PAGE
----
What do the Nationals need in order to become a contender again in 2021? At this point, surely you can rattle off the list of needs.
Those are the obvious needs, and they all need to come from outside the organization. But there’s an equally important need that we tend not to talk about as much: The Nats need several players already on the roster to perform a whole lot better in 2021 than they did in 2020.
General manager Mike Rizzo can go out and acquire all the big-name free agents he wants. It still won’t be enough to ensure a championship-caliber roster if a group of key returning players doesn’t improve next year.
The list starts with the starters. The Nationals rotation, long the unquestioned strength of this organization, was - how do we put it - not the unquestioned strength of this organization this season. Obviously, Stephen Strasburg’s wrist injury and eventual surgery was a devastating blow, but Max Scherzer and Patrick Corbin did not pitch up to their high standards, either.
Plain and simple, the Nats need the big three to pitch like the big three in 2021. That doesn’t mean Scherzer has to be a Cy Young Award contender. But he’s got to bring his ERA down from the high-3.00s to at least the low-3.00s and his WHIP from the 1.3s to at least the 1.1s. He’s got to reduce his walks, he’s got to keep more balls from leaving the yard and he’s got to know when he’s run out of gas around the 100-pitch mark.
Corbin, meanwhile, really needs to get back on track after a dismal performance this season. The lefty finished with his highest ERA since 2016, his highest WHIP ever and his lowest strikeout rate in four years. What happened? His fastball velocity dropped, and opposing hitters crushed it to the tune of a .392 batting average and a .594 slugging percentage. He’s got to come to spring training physically ready to find that lost velocity and to be prepared with a Plan B for success if it doesn’t come back.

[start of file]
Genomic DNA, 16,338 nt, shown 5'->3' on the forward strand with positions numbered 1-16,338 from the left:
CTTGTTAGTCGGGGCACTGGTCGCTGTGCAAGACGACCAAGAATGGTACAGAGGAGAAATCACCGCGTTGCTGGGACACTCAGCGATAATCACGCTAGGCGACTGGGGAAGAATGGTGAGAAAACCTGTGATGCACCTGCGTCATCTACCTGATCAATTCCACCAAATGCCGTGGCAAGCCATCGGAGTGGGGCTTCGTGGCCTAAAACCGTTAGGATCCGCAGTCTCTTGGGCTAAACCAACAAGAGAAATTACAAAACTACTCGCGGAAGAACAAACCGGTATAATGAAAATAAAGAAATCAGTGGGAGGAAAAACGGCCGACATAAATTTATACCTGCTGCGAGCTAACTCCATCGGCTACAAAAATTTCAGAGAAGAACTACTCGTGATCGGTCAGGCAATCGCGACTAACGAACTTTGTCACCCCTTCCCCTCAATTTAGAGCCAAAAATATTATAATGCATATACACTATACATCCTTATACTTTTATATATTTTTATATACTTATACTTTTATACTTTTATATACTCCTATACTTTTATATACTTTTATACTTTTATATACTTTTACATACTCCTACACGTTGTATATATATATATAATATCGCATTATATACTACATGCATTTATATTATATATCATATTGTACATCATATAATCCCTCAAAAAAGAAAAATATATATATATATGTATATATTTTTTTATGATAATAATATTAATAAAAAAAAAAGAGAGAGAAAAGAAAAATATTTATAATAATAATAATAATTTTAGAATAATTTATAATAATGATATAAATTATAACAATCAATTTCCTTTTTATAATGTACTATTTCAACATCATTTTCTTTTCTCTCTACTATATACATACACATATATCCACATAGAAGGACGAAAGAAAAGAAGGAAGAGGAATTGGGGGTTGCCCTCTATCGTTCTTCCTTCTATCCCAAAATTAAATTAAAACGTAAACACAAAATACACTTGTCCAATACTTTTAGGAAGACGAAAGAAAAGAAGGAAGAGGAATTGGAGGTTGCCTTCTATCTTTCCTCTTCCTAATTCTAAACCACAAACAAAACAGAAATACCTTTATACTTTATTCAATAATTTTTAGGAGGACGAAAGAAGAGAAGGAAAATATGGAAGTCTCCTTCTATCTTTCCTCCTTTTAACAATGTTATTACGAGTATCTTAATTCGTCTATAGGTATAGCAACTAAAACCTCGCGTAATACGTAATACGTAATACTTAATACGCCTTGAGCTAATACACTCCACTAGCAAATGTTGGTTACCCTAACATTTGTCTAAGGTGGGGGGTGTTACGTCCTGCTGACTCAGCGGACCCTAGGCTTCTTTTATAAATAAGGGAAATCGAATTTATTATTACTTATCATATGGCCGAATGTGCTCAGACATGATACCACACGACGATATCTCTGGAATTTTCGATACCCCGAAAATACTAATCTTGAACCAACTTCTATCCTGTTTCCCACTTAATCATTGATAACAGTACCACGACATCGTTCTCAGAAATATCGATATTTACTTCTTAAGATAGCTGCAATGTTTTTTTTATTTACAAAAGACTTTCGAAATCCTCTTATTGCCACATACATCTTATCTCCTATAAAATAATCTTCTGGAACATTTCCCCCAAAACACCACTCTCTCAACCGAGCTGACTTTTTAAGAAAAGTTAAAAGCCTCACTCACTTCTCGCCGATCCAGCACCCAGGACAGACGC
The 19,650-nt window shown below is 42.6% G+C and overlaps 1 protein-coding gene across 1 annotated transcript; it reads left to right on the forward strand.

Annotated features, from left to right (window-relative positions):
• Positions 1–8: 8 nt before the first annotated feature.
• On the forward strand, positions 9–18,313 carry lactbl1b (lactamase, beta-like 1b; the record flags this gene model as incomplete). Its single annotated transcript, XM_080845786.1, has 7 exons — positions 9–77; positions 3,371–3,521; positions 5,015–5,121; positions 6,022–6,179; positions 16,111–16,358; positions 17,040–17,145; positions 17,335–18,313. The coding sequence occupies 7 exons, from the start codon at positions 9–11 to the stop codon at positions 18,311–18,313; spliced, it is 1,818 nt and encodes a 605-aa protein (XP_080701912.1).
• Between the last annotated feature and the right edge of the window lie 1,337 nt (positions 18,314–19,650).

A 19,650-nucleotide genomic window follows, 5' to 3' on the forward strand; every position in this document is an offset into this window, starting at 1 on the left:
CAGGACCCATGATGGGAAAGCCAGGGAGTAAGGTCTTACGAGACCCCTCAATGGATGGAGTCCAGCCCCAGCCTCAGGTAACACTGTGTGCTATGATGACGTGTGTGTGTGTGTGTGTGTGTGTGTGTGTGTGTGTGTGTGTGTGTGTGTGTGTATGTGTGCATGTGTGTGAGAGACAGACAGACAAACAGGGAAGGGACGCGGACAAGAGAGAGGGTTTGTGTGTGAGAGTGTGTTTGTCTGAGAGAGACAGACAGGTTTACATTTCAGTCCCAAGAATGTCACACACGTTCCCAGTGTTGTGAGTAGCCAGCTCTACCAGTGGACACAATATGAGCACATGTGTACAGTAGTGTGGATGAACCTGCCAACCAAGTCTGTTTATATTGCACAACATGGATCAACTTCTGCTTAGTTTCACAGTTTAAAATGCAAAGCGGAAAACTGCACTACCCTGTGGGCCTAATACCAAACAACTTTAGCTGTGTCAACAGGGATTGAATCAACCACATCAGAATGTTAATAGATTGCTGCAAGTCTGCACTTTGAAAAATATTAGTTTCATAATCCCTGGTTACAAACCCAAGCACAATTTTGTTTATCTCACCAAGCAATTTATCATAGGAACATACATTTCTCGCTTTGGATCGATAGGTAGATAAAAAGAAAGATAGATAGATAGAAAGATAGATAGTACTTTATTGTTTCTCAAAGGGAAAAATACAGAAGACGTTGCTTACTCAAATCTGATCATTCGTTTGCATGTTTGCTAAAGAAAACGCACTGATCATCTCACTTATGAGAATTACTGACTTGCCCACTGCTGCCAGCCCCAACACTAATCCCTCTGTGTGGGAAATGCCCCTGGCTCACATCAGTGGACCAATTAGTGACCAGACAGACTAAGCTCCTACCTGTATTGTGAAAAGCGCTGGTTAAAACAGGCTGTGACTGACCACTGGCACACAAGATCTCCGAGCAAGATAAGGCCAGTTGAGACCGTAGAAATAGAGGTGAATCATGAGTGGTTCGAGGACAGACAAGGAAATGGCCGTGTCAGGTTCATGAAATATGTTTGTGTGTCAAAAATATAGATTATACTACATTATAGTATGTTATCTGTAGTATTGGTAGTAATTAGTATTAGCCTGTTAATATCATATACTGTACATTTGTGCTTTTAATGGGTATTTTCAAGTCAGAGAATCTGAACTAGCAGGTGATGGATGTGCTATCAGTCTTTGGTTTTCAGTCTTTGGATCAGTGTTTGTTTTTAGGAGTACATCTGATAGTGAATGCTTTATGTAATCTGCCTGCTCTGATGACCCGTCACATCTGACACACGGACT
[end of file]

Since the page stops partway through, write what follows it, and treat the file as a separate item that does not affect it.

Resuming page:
So a return to contention starts with the rotation. But it also will require an uptick in offensive performance from several projected members of the lineup. And tops on that list might just be Victor Robles, who was a huge disappointment following a promising rookie season. Robles, who notably bulked up during the spring/summer shutdown, has got to learn how to perform better with that body type, and that includes a more patient approach at the plate. He doesn’t need to be a star in this lineup, but he can’t be an automatic out.
It’s possible the Nationals will acquire a new third baseman. But until they do, it’s still Carter Kieboom’s job. The organization had high hopes for its top prospect entering the season, but he didn’t come close to living up to the hype, producing just one - yes, one - extra-base hit in 99 plate appearances. Like Robles, Kieboom doesn’t need to put up monster numbers in 2021. But he does need to provide quality at-bats on a regular basis.
Starlin Castro’s return from a broken wrist should help the lineup. And production at first base should be better if some combination of Ryan Zimmerman, Howie Kendrick and a to-be-added left-handed bat are in place.
And then there’s the bullpen. True, it’s not in need of a complete overhaul as has too often been the case over the years. But the two most notable veterans who are returning need to pitch better in 2021 than they did in 2020. Daniel Hudson must reduce his walk and home run rates. Will Harris must find a way to make his cutter elite again and stay healthy after an injury plagued debut season in Washington.
It all sounds simple enough, but it’s easier said than done. The Nationals need all of these players of significance to perform at the level they were expected to perform this year. Only if that happens will the eventual additions of a big bat, a No. 4 starter, a lefty reliever and others make enough difference to propel this club back toward the top of the National League East.